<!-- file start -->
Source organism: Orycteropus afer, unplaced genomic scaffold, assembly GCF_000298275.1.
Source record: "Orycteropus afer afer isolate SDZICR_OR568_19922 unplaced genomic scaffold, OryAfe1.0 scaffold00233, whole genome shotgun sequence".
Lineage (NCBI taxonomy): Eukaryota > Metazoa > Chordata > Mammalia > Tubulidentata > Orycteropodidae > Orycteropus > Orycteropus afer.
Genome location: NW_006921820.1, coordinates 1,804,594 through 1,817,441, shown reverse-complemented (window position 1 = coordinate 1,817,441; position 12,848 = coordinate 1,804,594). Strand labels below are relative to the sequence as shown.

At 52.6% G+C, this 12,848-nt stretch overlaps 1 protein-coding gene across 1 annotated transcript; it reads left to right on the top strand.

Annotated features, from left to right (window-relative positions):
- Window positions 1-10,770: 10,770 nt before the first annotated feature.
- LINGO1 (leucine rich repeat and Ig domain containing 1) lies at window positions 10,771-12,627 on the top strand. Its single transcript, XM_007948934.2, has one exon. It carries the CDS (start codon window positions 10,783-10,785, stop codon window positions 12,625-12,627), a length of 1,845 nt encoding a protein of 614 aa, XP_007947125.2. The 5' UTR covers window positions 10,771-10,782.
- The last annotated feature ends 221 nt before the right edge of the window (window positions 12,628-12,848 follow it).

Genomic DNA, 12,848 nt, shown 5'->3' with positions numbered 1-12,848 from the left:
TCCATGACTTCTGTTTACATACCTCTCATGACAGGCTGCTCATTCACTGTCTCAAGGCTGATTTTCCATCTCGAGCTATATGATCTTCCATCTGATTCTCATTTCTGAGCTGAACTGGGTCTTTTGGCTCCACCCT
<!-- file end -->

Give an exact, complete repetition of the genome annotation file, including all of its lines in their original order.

Source organism: Orycteropus afer, unplaced genomic scaffold, assembly GCF_000298275.1.
Source record: "Orycteropus afer afer isolate SDZICR_OR568_19922 unplaced genomic scaffold, OryAfe1.0 scaffold00233, whole genome shotgun sequence".
Lineage (NCBI taxonomy): Eukaryota > Metazoa > Chordata > Mammalia > Tubulidentata > Orycteropodidae > Orycteropus > Orycteropus afer.
Genome location: NW_006921820.1, coordinates 1,804,594 through 1,817,441, shown reverse-complemented (window position 1 = coordinate 1,817,441; position 12,848 = coordinate 1,804,594). Strand labels below are relative to the sequence as shown.

At 52.6% G+C, this 12,848-nt stretch overlaps 1 protein-coding gene across 1 annotated transcript; it reads left to right on the top strand.

Annotated features, from left to right (window-relative positions):
- Window positions 1-10,770: 10,770 nt before the first annotated feature.
- LINGO1 (leucine rich repeat and Ig domain containing 1) lies at window positions 10,771-12,627 on the top strand. Its single transcript, XM_007948934.2, has one exon. It carries the CDS (start codon window positions 10,783-10,785, stop codon window positions 12,625-12,627), a length of 1,845 nt encoding a protein of 614 aa, XP_007947125.2. The 5' UTR covers window positions 10,771-10,782.
- The last annotated feature ends 221 nt before the right edge of the window (window positions 12,628-12,848 follow it).

Genomic DNA, 12,848 nt, shown 5'->3' with positions numbered 1-12,848 from the left:
TCCATGACTTCTGTTTACATACCTCTCATGACAGGCTGCTCATTCACTGTCTCAAGGCTGATTTTCCATCTCGAGCTATATGATCTTCCATCTGATTCTCATTTCTGAGCTGAACTGGGTCTTTTGGCTCCACCCT